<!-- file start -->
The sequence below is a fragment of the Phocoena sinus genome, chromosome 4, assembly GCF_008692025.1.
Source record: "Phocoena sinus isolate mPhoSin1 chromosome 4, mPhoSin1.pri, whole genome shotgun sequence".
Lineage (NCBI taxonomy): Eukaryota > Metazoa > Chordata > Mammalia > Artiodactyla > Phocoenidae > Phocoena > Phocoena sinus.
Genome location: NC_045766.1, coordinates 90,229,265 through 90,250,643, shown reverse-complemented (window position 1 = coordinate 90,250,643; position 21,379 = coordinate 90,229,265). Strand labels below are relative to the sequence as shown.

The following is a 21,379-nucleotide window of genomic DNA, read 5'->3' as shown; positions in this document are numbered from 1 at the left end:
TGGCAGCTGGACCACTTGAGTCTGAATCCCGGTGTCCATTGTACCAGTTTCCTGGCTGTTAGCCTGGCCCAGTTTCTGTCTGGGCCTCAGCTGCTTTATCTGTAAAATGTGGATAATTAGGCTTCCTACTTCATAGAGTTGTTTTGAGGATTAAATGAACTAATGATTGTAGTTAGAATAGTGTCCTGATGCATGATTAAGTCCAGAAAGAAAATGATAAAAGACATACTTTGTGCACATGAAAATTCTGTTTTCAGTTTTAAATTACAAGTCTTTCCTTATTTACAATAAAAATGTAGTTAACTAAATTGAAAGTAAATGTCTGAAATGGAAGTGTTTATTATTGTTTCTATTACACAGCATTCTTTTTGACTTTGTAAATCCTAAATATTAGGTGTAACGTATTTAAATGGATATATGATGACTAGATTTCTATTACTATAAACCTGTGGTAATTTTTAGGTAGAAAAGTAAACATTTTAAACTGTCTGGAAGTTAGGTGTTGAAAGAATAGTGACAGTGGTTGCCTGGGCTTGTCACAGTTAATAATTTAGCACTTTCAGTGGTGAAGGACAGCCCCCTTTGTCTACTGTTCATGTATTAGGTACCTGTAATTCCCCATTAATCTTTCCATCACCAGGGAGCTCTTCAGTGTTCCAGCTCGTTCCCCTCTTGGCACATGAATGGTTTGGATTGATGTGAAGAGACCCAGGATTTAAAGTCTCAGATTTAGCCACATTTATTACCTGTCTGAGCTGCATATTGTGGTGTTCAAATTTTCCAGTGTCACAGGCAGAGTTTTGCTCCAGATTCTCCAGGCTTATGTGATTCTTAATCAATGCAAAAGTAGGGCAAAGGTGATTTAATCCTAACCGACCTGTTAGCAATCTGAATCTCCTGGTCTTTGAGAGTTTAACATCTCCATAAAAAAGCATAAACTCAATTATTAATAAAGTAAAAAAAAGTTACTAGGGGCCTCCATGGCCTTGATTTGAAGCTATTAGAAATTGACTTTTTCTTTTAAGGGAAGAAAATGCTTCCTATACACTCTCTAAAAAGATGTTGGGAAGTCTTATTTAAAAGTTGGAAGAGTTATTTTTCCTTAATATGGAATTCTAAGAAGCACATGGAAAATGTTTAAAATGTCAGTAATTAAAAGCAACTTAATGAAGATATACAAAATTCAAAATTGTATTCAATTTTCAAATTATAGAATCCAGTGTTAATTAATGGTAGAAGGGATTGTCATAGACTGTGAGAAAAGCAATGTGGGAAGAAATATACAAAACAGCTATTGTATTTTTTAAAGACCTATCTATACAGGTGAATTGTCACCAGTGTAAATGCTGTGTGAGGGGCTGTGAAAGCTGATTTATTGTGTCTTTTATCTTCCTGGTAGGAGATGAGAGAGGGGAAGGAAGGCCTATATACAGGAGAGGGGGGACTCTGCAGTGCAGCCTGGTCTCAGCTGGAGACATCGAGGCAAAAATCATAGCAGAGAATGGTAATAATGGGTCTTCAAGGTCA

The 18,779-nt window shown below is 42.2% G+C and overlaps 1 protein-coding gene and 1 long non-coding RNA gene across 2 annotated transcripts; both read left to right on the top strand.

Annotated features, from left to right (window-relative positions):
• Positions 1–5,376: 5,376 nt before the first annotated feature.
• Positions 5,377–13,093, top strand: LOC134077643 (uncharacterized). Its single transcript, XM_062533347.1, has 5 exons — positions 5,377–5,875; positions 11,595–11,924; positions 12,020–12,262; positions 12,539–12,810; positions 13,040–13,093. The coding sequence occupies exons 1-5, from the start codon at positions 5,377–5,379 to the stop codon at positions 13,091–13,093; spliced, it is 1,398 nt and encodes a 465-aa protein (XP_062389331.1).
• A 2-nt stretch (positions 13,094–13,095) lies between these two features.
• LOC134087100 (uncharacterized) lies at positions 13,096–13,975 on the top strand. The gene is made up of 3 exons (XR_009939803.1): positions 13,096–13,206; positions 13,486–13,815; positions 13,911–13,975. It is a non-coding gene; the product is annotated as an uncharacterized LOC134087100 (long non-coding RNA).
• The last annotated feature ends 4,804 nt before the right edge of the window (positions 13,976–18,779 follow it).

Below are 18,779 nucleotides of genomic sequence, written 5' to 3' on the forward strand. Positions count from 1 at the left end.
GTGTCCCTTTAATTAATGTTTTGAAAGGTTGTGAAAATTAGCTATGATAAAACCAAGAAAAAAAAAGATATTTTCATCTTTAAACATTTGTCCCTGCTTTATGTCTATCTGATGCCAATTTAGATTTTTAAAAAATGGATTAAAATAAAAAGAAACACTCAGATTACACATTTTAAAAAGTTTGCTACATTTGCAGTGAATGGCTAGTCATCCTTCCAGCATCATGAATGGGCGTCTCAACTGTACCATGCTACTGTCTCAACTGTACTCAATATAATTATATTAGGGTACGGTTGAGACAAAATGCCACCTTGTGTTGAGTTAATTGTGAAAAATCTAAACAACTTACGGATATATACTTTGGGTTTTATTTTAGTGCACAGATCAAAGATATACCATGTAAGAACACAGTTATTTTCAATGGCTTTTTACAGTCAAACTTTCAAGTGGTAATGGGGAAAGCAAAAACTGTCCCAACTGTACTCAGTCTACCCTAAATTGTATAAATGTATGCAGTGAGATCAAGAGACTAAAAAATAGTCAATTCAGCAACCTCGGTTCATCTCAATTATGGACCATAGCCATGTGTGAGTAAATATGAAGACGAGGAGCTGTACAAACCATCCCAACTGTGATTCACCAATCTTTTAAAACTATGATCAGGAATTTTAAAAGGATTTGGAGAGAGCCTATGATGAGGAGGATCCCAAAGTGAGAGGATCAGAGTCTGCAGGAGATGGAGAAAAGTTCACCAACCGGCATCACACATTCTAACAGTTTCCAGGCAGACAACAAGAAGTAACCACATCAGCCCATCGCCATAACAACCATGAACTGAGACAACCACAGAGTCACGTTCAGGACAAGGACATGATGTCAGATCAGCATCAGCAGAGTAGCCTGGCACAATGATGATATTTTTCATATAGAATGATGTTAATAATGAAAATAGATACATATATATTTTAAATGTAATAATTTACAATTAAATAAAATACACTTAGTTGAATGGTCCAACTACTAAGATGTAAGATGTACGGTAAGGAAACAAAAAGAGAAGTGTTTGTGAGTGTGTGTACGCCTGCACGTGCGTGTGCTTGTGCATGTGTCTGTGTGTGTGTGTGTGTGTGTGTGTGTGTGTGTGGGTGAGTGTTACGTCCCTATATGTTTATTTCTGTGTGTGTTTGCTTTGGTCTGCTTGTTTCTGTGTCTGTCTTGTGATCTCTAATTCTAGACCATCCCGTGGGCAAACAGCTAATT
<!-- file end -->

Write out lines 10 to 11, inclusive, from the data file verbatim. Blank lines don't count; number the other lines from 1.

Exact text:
• Positions 5,377–13,093, top strand: LOC134077643 (uncharacterized). Its single transcript, XM_062533347.1, has 5 exons — positions 5,377–5,875; positions 11,595–11,924; positions 12,020–12,262; positions 12,539–12,810; positions 13,040–13,093. The coding sequence occupies exons 1-5, from the start codon at positions 5,377–5,379 to the stop codon at positions 13,091–13,093; spliced, it is 1,398 nt and encodes a 465-aa protein (XP_062389331.1).
• A 2-nt stretch (positions 13,094–13,095) lies between these two features.